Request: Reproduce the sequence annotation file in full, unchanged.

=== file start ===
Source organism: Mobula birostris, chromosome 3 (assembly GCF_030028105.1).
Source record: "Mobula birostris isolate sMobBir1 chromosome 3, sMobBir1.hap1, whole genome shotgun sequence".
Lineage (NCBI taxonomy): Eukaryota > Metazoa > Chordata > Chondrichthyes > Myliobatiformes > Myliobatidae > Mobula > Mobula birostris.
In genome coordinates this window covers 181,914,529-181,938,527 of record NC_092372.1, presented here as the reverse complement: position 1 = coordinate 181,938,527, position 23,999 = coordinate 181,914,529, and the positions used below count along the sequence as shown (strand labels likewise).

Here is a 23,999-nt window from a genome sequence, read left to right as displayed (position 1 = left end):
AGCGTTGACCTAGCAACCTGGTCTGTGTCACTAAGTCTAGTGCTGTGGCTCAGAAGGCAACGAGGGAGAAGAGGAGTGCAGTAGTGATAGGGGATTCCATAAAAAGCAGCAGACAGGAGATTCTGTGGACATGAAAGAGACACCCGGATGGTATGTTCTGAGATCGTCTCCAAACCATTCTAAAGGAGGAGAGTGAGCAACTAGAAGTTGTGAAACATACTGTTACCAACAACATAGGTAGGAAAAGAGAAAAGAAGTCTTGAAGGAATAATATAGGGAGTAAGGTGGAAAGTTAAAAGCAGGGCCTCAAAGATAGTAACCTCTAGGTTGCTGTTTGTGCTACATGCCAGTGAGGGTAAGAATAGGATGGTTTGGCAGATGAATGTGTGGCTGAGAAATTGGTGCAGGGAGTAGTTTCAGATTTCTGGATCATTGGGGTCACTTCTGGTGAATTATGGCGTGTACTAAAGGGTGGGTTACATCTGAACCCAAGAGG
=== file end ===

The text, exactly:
Source organism: Mobula birostris, chromosome 3 (assembly GCF_030028105.1).
Source record: "Mobula birostris isolate sMobBir1 chromosome 3, sMobBir1.hap1, whole genome shotgun sequence".
Lineage (NCBI taxonomy): Eukaryota > Metazoa > Chordata > Chondrichthyes > Myliobatiformes > Myliobatidae > Mobula > Mobula birostris.
In genome coordinates this window covers 181,914,529-181,938,527 of record NC_092372.1, presented here as the reverse complement: position 1 = coordinate 181,938,527, position 23,999 = coordinate 181,914,529, and the positions used below count along the sequence as shown (strand labels likewise).

Here is a 23,999-nt window from a genome sequence, read left to right as displayed (position 1 = left end):
AGCGTTGACCTAGCAACCTGGTCTGTGTCACTAAGTCTAGTGCTGTGGCTCAGAAGGCAACGAGGGAGAAGAGGAGTGCAGTAGTGATAGGGGATTCCATAAAAAGCAGCAGACAGGAGATTCTGTGGACATGAAAGAGACACCCGGATGGTATGTTCTGAGATCGTCTCCAAACCATTCTAAAGGAGGAGAGTGAGCAACTAGAAGTTGTGAAACATACTGTTACCAACAACATAGGTAGGAAAAGAGAAAAGAAGTCTTGAAGGAATAATATAGGGAGTAAGGTGGAAAGTTAAAAGCAGGGCCTCAAAGATAGTAACCTCTAGGTTGCTGTTTGTGCTACATGCCAGTGAGGGTAAGAATAGGATGGTTTGGCAGATGAATGTGTGGCTGAGAAATTGGTGCAGGGAGTAGTTTCAGATTTCTGGATCATTGGGGTCACTTCTGGTGAATTATGGCGTGTACTAAAGGGTGGGTTACATCTGAACCCAAGAGG